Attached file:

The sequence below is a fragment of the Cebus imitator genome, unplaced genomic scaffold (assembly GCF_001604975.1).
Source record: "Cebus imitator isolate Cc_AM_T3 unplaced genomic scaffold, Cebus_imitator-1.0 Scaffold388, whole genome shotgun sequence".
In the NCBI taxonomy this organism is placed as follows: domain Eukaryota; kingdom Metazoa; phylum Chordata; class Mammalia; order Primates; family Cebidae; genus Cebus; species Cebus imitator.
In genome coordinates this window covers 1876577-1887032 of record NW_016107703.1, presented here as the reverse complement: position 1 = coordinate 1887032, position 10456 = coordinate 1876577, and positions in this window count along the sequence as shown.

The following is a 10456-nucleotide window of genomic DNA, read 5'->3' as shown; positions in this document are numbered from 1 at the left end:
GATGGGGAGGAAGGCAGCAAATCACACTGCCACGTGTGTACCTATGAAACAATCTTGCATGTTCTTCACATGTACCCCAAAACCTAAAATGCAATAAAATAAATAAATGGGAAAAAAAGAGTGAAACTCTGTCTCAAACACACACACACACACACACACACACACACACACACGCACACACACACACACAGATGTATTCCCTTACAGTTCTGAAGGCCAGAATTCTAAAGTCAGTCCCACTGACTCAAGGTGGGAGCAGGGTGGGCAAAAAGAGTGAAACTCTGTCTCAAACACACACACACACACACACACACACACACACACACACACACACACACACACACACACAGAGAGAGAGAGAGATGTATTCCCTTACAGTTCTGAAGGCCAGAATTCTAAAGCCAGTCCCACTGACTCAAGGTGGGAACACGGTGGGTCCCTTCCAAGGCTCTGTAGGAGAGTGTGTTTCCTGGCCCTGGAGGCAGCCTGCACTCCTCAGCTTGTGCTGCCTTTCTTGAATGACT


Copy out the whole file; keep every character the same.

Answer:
The sequence below is a fragment of the Cebus imitator genome, unplaced genomic scaffold (assembly GCF_001604975.1).
Source record: "Cebus imitator isolate Cc_AM_T3 unplaced genomic scaffold, Cebus_imitator-1.0 Scaffold388, whole genome shotgun sequence".
In the NCBI taxonomy this organism is placed as follows: domain Eukaryota; kingdom Metazoa; phylum Chordata; class Mammalia; order Primates; family Cebidae; genus Cebus; species Cebus imitator.
In genome coordinates this window covers 1876577-1887032 of record NW_016107703.1, presented here as the reverse complement: position 1 = coordinate 1887032, position 10456 = coordinate 1876577, and positions in this window count along the sequence as shown.

The following is a 10456-nucleotide window of genomic DNA, read 5'->3' as shown; positions in this document are numbered from 1 at the left end:
GATGGGGAGGAAGGCAGCAAATCACACTGCCACGTGTGTACCTATGAAACAATCTTGCATGTTCTTCACATGTACCCCAAAACCTAAAATGCAATAAAATAAATAAATGGGAAAAAAAGAGTGAAACTCTGTCTCAAACACACACACACACACACACACACACACACACACACGCACACACACACACACAGATGTATTCCCTTACAGTTCTGAAGGCCAGAATTCTAAAGTCAGTCCCACTGACTCAAGGTGGGAGCAGGGTGGGCAAAAAGAGTGAAACTCTGTCTCAAACACACACACACACACACACACACACACACACACACACACACACACACACACACACACAGAGAGAGAGAGAGATGTATTCCCTTACAGTTCTGAAGGCCAGAATTCTAAAGCCAGTCCCACTGACTCAAGGTGGGAACACGGTGGGTCCCTTCCAAGGCTCTGTAGGAGAGTGTGTTTCCTGGCCCTGGAGGCAGCCTGCACTCCTCAGCTTGTGCTGCCTTTCTTGAATGACT